Judge Anderson to consider multiple motions before Smith murder trial begins

Trial may take longer than first anticipated; defense estimates two – three weeks after jury selection

By Terry Lehrke, News Editor 

At a pre-trial hearing Tuesday, Byron Smith’s defense attorney Steven Meshbesher told the court he would need three to five days to present his defense.

That would follow the five days Prosecutor Washington County Attorney Peter Orput said he would need to present his case. The prosecution’s witness list alone contains 60 names.

Meshbesher told Judge Douglas Anderson that including final arguments, he felt the case could last up to three weeks, not including jury selection. Anderson asked for estimates so potential jurors would have an idea as to the length of their service.

Smith, now 65, was initially charged with second-degree murder, in the shooting deaths of Haile Kifer, 18, and Nicholas Brady, 17.

Smith shot the two multiple times after he said they broke into his Little Falls home Thanksgiving Day, Nov. 22, 2012.

A grand jury indicted Smith on first-degree premeditated murder charges in April 2013.

Meshbesher noted he had received multiple motions from the prosecution at the end of the day Monday, and had had-delivered prepared responses.

He asked the court to dismiss the case, saying the defense had not received items of discovery requested since January 2013, including some of the photos of items taken from Smith’s home, copies of the chain of custody, copies of finger, palm and thumbprints of the deceased, as well as shoes worn by Brady for comparison with footprints found at an October 2012 burglary at Smith’s home. Meshbesher indicated he had an expert in Florida to do the comparison.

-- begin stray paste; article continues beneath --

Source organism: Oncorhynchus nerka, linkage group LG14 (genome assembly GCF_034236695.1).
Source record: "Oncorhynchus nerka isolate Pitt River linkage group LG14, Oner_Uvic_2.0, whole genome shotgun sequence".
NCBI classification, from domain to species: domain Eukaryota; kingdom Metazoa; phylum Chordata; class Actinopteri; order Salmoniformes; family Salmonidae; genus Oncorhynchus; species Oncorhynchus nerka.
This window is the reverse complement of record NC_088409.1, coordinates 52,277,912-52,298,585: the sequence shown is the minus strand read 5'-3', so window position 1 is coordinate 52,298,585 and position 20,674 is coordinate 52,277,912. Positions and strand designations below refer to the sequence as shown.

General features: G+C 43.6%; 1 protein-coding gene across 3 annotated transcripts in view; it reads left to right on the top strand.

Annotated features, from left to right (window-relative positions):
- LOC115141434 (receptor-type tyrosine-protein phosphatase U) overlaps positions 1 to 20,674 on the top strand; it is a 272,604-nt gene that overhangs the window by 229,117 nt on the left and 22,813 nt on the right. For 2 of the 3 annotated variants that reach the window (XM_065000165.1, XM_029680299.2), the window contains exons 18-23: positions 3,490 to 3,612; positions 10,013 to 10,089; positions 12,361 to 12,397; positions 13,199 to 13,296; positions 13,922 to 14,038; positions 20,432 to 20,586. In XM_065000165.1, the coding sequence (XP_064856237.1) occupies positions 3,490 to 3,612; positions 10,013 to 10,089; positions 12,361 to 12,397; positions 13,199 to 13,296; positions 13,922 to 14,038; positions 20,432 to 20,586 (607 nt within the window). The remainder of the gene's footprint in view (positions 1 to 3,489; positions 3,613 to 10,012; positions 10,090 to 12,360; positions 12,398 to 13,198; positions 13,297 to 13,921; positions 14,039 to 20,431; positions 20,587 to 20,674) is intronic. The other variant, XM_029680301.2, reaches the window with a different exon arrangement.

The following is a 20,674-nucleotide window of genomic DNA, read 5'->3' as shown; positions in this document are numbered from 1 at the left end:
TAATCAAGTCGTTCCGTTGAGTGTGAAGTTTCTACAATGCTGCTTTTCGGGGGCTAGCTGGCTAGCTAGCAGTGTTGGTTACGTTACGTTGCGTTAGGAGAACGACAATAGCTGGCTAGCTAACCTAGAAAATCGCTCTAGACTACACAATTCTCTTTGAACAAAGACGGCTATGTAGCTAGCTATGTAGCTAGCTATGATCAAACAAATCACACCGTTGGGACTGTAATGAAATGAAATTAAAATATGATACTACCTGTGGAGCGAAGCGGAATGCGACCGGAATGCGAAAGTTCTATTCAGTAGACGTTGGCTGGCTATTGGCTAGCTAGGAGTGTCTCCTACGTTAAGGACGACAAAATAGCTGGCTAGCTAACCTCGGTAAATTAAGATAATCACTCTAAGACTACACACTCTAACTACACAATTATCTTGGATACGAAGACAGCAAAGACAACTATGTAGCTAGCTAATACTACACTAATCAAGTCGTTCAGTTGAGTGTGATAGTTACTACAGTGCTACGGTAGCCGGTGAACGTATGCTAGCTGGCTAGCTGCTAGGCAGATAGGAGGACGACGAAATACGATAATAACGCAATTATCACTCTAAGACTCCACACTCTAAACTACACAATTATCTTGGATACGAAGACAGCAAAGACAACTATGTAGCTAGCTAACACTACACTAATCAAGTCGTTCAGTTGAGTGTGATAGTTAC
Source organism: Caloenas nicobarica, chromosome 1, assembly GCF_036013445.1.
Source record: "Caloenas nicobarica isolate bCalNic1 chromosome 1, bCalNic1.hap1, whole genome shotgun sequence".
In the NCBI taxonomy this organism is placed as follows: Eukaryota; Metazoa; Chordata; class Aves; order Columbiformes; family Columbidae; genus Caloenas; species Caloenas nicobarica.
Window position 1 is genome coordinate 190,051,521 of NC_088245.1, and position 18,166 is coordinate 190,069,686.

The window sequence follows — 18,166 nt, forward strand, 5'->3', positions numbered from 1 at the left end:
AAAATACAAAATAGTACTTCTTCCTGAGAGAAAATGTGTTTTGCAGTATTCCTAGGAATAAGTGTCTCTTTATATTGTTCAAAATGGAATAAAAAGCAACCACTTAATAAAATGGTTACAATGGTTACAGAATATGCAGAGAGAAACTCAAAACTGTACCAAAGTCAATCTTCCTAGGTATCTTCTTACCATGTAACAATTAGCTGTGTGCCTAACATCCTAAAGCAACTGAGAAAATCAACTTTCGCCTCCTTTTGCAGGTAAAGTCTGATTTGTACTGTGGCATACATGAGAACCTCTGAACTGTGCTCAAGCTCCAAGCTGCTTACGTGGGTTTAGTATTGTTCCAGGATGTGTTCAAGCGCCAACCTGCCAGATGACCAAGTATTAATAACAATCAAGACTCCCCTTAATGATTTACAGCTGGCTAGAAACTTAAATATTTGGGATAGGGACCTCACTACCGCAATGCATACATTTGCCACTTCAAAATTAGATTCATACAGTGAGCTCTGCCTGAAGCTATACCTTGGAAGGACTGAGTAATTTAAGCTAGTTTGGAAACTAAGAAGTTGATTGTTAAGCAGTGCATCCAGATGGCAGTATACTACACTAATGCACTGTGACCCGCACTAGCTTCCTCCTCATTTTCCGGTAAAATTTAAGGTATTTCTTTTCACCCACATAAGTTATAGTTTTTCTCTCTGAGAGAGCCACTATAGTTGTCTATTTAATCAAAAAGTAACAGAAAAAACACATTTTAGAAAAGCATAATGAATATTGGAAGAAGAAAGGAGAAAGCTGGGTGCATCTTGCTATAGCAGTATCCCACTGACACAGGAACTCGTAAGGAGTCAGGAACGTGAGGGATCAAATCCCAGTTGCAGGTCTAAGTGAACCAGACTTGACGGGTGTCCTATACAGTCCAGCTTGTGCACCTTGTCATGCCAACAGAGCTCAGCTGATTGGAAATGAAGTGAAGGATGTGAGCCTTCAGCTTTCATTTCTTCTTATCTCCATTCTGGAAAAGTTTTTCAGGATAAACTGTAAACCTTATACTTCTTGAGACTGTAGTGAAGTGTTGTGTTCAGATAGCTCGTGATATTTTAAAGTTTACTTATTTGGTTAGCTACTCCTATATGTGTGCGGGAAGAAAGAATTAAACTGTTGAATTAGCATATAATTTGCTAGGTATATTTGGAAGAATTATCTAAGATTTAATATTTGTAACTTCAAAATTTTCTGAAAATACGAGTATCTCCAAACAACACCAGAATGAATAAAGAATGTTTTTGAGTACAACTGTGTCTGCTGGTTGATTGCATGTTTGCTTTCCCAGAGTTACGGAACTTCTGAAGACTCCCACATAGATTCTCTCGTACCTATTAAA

Prosecutor Brent Wartner indicated the state had provided opportunity for the defense to review the shoes, but Meshbesher wanted to take the shoes for the comparison.

Wartner said the state had made every effort to provide evidence or make it available for review, saying there was a standing offer for the defense to come to wherever the evidence is to look at it. The prosecution said 776 evidence items had been released to the defense.

Meshbesher also had an issue with more than six hours of audio tape made the day of the shootings by Smith, that a Bureau of Criminal Apprehension agent had made transcripts for and provided markers for the jury to hear.

Anderson asked for the audio to listen to it in its entirety before deciding what would or would not be presented to jurors.

Orput objected to the calling of a psychologist witness for the defense.

Meshbesher said that witness would offer testimony on the components of human fear and how fear can cause humans to react.

Anderson will make decisions on these motions and others before the trial proceeds.

The jury will be selected the week of April 14. Anderson indicated the entire jury pool would receive questionnaires to fill out the first day, but just 20 would be questioned then. After that, Anderson said 30 potential jurors would be questioned each of the remaining four days until the final jury had been selected.

The trial has been set to begin the week of April 21.

Anderson asked the defense and prosecution to informally discuss ways to shorten the trial.

Meshbesher is being assisted by Attorney Adam Johnson.

Orput and Wartner were named as special Morrison County assistant attorneys.